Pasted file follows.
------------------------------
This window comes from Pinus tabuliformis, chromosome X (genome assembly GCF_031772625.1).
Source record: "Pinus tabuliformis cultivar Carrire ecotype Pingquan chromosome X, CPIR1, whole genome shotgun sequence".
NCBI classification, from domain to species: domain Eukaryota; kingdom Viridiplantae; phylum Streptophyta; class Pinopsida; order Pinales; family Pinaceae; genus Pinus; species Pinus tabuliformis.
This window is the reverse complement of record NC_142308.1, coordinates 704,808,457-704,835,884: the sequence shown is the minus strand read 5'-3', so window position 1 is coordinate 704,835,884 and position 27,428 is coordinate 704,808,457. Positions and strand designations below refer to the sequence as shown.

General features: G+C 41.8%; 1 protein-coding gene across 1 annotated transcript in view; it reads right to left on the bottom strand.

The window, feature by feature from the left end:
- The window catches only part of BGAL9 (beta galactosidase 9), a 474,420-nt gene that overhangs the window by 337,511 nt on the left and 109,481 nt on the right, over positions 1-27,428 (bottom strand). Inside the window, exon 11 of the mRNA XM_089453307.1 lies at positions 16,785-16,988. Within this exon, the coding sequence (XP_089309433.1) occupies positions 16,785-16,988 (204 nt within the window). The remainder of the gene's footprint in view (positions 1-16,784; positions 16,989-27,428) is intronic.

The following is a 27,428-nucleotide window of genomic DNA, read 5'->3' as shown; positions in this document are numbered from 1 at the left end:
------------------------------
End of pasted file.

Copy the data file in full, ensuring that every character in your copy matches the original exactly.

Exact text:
This window comes from Pinus tabuliformis, chromosome X (genome assembly GCF_031772625.1).
Source record: "Pinus tabuliformis cultivar Carrire ecotype Pingquan chromosome X, CPIR1, whole genome shotgun sequence".
NCBI classification, from domain to species: domain Eukaryota; kingdom Viridiplantae; phylum Streptophyta; class Pinopsida; order Pinales; family Pinaceae; genus Pinus; species Pinus tabuliformis.
This window is the reverse complement of record NC_142308.1, coordinates 704,808,457-704,835,884: the sequence shown is the minus strand read 5'-3', so window position 1 is coordinate 704,835,884 and position 27,428 is coordinate 704,808,457. Positions and strand designations below refer to the sequence as shown.

General features: G+C 41.8%; 1 protein-coding gene across 1 annotated transcript in view; it reads right to left on the bottom strand.

The window, feature by feature from the left end:
- The window catches only part of BGAL9 (beta galactosidase 9), a 474,420-nt gene that overhangs the window by 337,511 nt on the left and 109,481 nt on the right, over positions 1-27,428 (bottom strand). Inside the window, exon 11 of the mRNA XM_089453307.1 lies at positions 16,785-16,988. Within this exon, the coding sequence (XP_089309433.1) occupies positions 16,785-16,988 (204 nt within the window). The remainder of the gene's footprint in view (positions 1-16,784; positions 16,989-27,428) is intronic.

The following is a 27,428-nucleotide window of genomic DNA, read 5'->3' as shown; positions in this document are numbered from 1 at the left end: